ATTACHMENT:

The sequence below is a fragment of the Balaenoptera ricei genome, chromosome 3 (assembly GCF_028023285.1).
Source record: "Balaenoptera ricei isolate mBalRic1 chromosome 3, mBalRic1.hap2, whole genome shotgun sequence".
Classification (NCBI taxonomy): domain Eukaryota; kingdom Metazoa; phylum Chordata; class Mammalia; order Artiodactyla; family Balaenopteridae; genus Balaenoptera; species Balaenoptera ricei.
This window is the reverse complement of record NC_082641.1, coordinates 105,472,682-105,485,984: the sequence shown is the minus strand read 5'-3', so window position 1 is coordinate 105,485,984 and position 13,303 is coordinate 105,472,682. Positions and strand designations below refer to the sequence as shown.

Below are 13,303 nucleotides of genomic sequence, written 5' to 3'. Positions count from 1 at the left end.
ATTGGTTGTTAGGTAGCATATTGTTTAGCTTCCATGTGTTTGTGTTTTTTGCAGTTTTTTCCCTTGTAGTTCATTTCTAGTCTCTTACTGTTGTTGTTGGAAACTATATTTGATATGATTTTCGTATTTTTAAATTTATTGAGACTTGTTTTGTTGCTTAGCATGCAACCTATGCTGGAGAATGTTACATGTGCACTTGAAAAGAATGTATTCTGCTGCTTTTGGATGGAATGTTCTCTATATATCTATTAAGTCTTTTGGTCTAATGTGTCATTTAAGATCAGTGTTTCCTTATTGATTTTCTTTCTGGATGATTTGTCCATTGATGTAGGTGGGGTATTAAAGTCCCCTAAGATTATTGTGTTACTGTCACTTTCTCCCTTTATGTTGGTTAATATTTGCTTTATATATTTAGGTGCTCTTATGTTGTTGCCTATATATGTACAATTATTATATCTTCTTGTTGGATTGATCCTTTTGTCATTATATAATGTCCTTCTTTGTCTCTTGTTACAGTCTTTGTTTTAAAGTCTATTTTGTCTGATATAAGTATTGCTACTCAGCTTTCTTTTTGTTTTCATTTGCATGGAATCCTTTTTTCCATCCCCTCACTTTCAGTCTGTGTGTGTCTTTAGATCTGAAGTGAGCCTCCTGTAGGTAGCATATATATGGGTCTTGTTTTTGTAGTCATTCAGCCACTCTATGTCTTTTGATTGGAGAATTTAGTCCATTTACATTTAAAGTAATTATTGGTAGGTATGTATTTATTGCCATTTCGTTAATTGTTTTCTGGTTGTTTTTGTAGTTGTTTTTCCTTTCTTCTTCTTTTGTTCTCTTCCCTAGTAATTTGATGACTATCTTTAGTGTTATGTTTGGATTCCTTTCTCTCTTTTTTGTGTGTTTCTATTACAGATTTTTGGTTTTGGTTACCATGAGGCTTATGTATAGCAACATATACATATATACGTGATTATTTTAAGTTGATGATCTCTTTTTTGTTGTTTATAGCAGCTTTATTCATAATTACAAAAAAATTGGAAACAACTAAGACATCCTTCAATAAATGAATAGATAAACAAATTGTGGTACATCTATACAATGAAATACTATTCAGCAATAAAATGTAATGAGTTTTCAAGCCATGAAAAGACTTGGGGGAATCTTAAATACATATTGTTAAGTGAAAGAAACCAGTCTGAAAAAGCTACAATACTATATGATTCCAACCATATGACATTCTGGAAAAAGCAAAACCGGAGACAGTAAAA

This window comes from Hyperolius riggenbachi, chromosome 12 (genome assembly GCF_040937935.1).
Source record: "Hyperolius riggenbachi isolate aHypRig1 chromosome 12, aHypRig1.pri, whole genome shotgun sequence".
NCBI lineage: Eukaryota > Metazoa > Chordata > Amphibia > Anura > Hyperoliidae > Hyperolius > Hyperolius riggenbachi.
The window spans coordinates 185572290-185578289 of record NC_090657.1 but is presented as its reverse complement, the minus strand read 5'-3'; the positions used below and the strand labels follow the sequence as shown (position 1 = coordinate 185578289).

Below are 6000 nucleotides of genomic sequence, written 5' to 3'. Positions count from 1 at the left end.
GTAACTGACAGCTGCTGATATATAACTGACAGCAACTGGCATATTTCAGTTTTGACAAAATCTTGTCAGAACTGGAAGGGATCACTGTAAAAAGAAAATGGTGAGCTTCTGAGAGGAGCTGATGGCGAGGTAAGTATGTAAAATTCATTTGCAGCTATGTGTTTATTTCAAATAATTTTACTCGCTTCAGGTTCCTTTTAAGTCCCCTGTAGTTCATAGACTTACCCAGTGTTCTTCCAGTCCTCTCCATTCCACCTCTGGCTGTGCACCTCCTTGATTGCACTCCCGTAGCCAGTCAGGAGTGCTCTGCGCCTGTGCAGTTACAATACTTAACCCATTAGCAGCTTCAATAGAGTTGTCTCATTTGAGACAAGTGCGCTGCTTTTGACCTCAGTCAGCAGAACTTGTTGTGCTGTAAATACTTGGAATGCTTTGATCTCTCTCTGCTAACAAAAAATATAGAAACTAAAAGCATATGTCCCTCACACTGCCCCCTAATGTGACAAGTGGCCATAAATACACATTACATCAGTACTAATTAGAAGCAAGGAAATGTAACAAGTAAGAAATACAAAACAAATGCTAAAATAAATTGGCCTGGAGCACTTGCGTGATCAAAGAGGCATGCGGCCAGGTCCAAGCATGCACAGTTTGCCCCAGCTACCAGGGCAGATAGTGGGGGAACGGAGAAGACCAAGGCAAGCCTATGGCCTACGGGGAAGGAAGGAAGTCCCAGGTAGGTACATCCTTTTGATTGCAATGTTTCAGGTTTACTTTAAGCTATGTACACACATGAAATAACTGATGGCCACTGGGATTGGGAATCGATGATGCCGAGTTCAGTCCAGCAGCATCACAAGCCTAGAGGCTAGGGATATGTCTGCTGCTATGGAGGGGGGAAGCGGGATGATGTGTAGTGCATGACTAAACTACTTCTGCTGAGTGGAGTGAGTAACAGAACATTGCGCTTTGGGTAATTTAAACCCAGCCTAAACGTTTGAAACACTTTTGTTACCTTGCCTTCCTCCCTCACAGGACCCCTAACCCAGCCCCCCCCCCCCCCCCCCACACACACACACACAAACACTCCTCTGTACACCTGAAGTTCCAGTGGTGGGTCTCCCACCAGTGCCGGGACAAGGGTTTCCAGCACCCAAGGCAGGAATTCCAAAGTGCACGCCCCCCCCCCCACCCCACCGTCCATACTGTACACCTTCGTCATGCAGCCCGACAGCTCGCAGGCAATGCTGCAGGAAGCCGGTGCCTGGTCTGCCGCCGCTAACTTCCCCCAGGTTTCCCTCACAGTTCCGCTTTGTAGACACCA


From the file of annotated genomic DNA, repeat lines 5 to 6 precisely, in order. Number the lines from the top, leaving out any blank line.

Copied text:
Below are 13,303 nucleotides of genomic sequence, written 5' to 3'. Positions count from 1 at the left end.
ATTGGTTGTTAGGTAGCATATTGTTTAGCTTCCATGTGTTTGTGTTTTTTGCAGTTTTTTCCCTTGTAGTTCATTTCTAGTCTCTTACTGTTGTTGTTGGAAACTATATTTGATATGATTTTCGTATTTTTAAATTTATTGAGACTTGTTTTGTTGCTTAGCATGCAACCTATGCTGGAGAATGTTACATGTGCACTTGAAAAGAATGTATTCTGCTGCTTTTGGATGGAATGTTCTCTATATATCTATTAAGTCTTTTGGTCTAATGTGTCATTTAAGATCAGTGTTTCCTTATTGATTTTCTTTCTGGATGATTTGTCCATTGATGTAGGTGGGGTATTAAAGTCCCCTAAGATTATTGTGTTACTGTCACTTTCTCCCTTTATGTTGGTTAATATTTGCTTTATATATTTAGGTGCTCTTATGTTGTTGCCTATATATGTACAATTATTATATCTTCTTGTTGGATTGATCCTTTTGTCATTATATAATGTCCTTCTTTGTCTCTTGTTACAGTCTTTGTTTTAAAGTCTATTTTGTCTGATATAAGTATTGCTACTCAGCTTTCTTTTTGTTTTCATTTGCATGGAATCCTTTTTTCCATCCCCTCACTTTCAGTCTGTGTGTGTCTTTAGATCTGAAGTGAGCCTCCTGTAGGTAGCATATATATGGGTCTTGTTTTTGTAGTCATTCAGCCACTCTATGTCTTTTGATTGGAGAATTTAGTCCATTTACATTTAAAGTAATTATTGGTAGGTATGTATTTATTGCCATTTCGTTAATTGTTTTCTGGTTGTTTTTGTAGTTGTTTTTCCTTTCTTCTTCTTTTGTTCTCTTCCCTAGTAATTTGATGACTATCTTTAGTGTTATGTTTGGATTCCTTTCTCTCTTTTTTGTGTGTTTCTATTACAGATTTTTGGTTTTGGTTACCATGAGGCTTATGTATAGCAACATATACATATATACGTGATTATTTTAAGTTGATGATCTCTTTTTTGTTGTTTATAGCAGCTTTATTCATAATTACAAAAAAATTGGAAACAACTAAGACATCCTTCAATAAATGAATAGATAAACAAATTGTGGTACATCTATACAATGAAATACTATTCAGCAATAAAATGTAATGAGTTTTCAAGCCATGAAAAGACTTGGGGGAATCTTAAATACATATTGTTAAGTGAAAGAAACCAGTCTGAAAAAGCTACAATACTATATGATTCCAACCATATGACATTCTGGAAAAAGCAAAACCGGAGACAGTAAAA